Kristen's Reviews > Sweeney Todd: The Real Story of the Demon Barber of Fleet Street

Sweeney Todd by Peter Haining
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May 25, 2012

did not like it
bookshelves: non-fiction, didnt-finish
Recommended for: no-one
Read from May 25 to 28, 2012 , read count: 0

Originally, I had this in my 'true crime' shelf, but had to remove it from there after my reading of the first few chapters. Although Haining tries to pass this off as a researched account proving that Sweeney Todd did truly exist in London, he fails abysmally. The writing is not terrible, and many of the facts about London culture were interesting. However, Haining fails to provide any evidence that what he claims as fact did actually occur. The first half of the book is a confused mix of "this is why Todd has to have existed", and undocumented but extremely detailed events that supposedly occurred in his lifetime, even though Haining does not mention sources or actually come to the believable conclusion that he was not a figment of fiction.

The second half of the book is devoted, not to Sweeney Todd's life and crimes, but to the media adaptations that took place through the 19th and 20th century. These are not organized chronologically; Haining jumps from a 1940's movie adaptation back to the 1800's and the first novel and back to play and then over to the introduction of the story in American culture without rhyme or reason. In addition, he packs the second half with unnecessary and unrelated facts (the entire page detailing how the actor who was famous for playing Todd went bankrupt and then died was my personal favourite), which are utterly mind-numbing.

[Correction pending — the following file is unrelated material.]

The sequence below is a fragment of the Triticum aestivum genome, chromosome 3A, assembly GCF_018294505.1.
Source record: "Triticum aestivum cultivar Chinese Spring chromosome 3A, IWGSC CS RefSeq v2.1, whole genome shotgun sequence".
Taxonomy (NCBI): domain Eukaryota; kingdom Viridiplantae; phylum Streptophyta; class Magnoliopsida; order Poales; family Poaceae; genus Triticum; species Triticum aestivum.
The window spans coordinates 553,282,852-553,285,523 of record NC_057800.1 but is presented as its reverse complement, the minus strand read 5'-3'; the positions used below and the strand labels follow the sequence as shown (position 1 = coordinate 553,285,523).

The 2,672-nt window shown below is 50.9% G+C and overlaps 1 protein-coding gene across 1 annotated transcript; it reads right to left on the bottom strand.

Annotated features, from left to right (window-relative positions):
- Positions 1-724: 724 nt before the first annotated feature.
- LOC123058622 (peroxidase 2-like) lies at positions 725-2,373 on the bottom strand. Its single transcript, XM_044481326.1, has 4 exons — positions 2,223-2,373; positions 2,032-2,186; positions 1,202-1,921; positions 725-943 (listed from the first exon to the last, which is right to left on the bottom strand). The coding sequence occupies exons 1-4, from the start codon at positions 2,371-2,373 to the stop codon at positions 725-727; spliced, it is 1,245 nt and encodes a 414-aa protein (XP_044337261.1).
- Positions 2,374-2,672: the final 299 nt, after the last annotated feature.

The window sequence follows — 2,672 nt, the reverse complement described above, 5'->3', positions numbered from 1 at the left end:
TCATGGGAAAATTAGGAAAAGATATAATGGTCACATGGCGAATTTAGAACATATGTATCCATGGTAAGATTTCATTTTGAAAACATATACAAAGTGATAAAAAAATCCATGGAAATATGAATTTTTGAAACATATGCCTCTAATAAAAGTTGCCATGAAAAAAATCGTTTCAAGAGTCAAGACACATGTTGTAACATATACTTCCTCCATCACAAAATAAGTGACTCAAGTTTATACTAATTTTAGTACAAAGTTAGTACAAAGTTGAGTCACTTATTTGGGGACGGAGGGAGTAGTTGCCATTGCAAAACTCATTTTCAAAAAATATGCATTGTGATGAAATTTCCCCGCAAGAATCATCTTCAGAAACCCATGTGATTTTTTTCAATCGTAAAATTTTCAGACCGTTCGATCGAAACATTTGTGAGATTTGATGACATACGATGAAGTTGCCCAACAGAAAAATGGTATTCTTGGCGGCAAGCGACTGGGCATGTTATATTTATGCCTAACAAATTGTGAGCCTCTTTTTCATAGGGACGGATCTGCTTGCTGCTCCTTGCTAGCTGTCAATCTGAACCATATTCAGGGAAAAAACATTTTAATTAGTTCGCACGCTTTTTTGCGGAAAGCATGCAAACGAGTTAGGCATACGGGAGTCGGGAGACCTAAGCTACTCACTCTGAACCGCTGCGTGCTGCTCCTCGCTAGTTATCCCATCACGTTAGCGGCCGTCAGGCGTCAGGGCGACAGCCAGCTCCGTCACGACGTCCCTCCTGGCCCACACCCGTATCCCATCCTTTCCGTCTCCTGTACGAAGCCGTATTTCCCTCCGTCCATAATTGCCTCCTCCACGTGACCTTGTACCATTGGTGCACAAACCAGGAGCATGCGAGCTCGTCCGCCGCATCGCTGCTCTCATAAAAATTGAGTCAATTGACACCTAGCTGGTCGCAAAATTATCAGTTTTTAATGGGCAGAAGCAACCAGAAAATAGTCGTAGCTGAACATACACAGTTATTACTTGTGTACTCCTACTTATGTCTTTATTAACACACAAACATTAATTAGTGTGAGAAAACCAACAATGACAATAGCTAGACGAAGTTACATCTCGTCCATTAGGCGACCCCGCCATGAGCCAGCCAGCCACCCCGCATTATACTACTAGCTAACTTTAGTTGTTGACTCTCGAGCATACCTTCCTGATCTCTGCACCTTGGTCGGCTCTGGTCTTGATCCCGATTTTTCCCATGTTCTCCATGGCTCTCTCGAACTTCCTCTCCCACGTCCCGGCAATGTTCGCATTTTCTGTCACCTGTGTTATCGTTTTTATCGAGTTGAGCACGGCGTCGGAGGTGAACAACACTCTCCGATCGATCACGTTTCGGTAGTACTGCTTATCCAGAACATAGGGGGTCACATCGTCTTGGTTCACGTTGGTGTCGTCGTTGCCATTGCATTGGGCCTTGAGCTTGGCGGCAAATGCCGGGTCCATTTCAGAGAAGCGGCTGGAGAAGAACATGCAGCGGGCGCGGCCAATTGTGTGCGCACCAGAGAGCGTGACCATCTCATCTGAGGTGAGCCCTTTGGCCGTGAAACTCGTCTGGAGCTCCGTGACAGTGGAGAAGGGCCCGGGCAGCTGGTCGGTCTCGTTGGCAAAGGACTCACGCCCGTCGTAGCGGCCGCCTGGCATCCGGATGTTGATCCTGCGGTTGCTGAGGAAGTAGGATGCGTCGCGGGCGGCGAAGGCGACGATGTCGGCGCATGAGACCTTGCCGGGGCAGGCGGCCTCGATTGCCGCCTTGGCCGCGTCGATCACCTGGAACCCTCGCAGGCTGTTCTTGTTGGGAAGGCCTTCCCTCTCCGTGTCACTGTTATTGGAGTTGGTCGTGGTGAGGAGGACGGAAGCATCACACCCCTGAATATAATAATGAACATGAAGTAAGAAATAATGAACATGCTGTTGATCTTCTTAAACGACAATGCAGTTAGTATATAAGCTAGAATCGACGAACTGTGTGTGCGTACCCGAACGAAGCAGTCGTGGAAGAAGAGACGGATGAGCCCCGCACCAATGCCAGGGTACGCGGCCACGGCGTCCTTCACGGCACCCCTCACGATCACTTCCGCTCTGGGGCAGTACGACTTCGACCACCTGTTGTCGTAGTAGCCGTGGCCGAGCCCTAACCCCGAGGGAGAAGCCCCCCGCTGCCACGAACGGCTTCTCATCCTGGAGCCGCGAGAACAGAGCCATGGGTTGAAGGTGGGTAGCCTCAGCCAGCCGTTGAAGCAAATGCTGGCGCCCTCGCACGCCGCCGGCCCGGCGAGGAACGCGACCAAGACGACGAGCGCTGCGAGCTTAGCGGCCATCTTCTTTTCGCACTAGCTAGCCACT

The book read like a 'true account' of Roswell, or Big Foot sightings and not the researched historical account I was interested in. I suggest no one interested in true crime read this. If you are looking for an account of the legend and the media portrayal, choose another book that focuses on that aspect, as this author's continuous and unfounded claims of the 'truth' of the man will most likely grate your nerves, as it did mine.

I quit reading this book on chapter 17, and it therefore has been added to my 'incomplete' shelf.
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Reading Progress

05/26/2012 page 32
17.0% ""The earliest of all the stories that have claimed to be the inspiration for the... Demon Barber... dates... as far back as the fifteenth century."
Okay... If there is a 15th century song about the barber who killed people and gave their bodies to a lady who made them into pies in France, you are not going to convince me that Sweeney Todd was an actual person, Mr Haining."
05/27/2012 page 60
31.0% "I am disappointed in Haining. The switching of focus between 'documented' points in the life of Todd (when his parents died, who he was apprenticed to, how long he spent in prison, etc) is sandwiched in between arguments about why he is a real person, and not a myth... If you can prove all of these specifics of his life, than the question of his existing should not take up 7 chapters. If not, this is fiction."

Comments (showing 1-1 of 1) (1 new)

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Brittany Petruzzi Try Robert Mack's 'The Wonderful and Surprising History of Sweeney Todd: The Life and Times of a Urban Legend' instead. Way better and well researched.


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